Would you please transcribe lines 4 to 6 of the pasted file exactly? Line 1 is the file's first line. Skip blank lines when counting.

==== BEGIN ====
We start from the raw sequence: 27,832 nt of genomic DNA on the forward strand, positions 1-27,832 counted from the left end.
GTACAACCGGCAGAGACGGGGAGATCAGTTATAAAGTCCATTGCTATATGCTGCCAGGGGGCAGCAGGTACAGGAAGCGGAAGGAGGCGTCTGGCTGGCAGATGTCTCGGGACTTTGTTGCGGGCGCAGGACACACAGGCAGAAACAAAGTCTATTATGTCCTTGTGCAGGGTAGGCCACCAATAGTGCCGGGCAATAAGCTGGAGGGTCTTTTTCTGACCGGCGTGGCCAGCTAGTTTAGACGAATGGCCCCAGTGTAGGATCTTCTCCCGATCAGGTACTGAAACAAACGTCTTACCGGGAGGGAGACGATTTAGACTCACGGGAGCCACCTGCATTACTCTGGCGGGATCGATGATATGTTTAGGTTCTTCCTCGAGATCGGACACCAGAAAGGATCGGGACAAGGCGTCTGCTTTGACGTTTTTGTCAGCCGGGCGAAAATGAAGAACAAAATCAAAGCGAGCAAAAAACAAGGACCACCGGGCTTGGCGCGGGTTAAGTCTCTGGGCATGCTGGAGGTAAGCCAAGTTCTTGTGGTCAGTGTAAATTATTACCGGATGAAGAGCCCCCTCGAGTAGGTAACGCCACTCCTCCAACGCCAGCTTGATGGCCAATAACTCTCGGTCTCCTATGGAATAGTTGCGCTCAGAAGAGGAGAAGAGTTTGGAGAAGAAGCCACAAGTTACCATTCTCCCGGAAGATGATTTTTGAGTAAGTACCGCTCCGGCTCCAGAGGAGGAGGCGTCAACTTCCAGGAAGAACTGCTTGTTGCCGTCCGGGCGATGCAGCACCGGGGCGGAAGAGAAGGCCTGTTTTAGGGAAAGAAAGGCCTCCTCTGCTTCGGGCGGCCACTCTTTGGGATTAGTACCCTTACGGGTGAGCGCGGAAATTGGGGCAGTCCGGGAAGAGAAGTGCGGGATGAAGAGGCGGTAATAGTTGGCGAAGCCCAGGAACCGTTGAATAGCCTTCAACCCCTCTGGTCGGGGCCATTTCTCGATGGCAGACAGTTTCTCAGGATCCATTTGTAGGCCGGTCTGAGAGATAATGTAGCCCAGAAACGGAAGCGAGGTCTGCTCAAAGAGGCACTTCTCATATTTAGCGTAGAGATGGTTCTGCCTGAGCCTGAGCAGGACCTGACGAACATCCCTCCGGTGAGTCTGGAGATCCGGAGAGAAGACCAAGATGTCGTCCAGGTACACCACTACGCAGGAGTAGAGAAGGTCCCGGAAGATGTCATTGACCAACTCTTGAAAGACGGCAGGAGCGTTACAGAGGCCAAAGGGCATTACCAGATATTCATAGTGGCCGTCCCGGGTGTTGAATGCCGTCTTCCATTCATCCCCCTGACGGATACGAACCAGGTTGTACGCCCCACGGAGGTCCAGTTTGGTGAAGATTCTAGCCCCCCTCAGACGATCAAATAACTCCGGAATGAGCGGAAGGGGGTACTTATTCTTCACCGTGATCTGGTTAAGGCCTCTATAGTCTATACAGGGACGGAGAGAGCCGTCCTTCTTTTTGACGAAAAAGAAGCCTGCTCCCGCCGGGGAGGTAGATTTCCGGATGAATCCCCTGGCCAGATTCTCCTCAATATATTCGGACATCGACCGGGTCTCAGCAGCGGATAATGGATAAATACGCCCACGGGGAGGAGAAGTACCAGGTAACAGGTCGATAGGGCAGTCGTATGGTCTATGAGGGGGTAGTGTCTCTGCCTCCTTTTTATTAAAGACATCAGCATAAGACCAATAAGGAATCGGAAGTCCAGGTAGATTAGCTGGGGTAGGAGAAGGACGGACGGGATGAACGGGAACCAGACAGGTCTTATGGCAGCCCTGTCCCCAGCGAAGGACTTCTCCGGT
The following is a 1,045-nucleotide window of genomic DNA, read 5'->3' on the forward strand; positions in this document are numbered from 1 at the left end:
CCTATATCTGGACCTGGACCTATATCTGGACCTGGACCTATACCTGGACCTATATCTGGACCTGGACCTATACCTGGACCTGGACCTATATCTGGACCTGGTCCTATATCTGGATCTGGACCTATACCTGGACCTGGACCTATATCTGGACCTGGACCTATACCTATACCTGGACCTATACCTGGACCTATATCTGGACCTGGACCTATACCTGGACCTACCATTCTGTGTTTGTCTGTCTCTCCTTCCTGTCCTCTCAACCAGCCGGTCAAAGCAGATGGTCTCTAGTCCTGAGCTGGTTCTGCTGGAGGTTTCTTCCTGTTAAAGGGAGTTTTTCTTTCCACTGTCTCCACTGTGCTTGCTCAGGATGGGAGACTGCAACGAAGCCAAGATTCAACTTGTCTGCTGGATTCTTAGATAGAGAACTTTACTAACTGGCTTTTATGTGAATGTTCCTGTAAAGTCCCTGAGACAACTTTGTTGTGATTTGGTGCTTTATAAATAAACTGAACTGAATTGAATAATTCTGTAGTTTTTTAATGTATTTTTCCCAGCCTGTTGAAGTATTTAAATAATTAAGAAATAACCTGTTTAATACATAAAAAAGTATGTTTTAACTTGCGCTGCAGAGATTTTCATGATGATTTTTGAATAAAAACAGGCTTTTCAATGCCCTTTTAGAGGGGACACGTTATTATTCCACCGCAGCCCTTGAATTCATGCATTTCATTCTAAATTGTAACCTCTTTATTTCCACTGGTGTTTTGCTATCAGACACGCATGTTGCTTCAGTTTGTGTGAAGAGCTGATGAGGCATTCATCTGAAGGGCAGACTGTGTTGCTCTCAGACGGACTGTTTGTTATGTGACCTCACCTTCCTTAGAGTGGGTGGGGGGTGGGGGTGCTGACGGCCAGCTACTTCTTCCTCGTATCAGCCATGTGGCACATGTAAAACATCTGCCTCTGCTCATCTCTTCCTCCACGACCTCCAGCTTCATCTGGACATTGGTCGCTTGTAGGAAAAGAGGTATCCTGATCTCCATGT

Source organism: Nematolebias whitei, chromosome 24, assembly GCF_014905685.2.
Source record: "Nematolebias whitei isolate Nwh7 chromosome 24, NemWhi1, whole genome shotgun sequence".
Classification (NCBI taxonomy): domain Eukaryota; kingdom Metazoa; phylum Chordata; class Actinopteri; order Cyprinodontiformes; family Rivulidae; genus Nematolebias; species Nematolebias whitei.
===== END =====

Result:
CCTATATCTGGACCTGGACCTATATCTGGACCTGGACCTATACCTGGACCTATATCTGGACCTGGACCTATACCTGGACCTGGACCTATATCTGGACCTGGTCCTATATCTGGATCTGGACCTATACCTGGACCTGGACCTATATCTGGACCTGGACCTATACCTATACCTGGACCTATACCTGGACCTATATCTGGACCTGGACCTATACCTGGACCTACCATTCTGTGTTTGTCTGTCTCTCCTTCCTGTCCTCTCAACCAGCCGGTCAAAGCAGATGGTCTCTAGTCCTGAGCTGGTTCTGCTGGAGGTTTCTTCCTGTTAAAGGGAGTTTTTCTTTCCACTGTCTCCACTGTGCTTGCTCAGGATGGGAGACTGCAACGAAGCCAAGATTCAACTTGTCTGCTGGATTCTTAGATAGAGAACTTTACTAACTGGCTTTTATGTGAATGTTCCTGTAAAGTCCCTGAGACAACTTTGTTGTGATTTGGTGCTTTATAAATAAACTGAACTGAATTGAATAATTCTGTAGTTTTTTAATGTATTTTTCCCAGCCTGTTGAAGTATTTAAATAATTAAGAAATAACCTGTTTAATACATAAAAAAGTATGTTTTAACTTGCGCTGCAGAGATTTTCATGATGATTTTTGAATAAAAACAGGCTTTTCAATGCCCTTTTAGAGGGGACACGTTATTATTCCACCGCAGCCCTTGAATTCATGCATTTCATTCTAAATTGTAACCTCTTTATTTCCACTGGTGTTTTGCTATCAGACACGCATGTTGCTTCAGTTTGTGTGAAGAGCTGATGAGGCATTCATCTGAAGGGCAGACTGTGTTGCTCTCAGACGGACTGTTTGTTATGTGACCTCACCTTCCTTAGAGTGGGTGGGGGGTGGGGGTGCTGACGGCCAGCTACTTCTTCCTCGTATCAGCCATGTGGCACATGTAAAACATCTGCCTCTGCTCATCTCTTCCTCCACGACCTCCAGCTTCATCTGGACATTGGTCGCTTGTAGGAAAAGAGGTATCCTGATCTCCATGT

Source organism: Nematolebias whitei, chromosome 24, assembly GCF_014905685.2.
Source record: "Nematolebias whitei isolate Nwh7 chromosome 24, NemWhi1, whole genome shotgun sequence".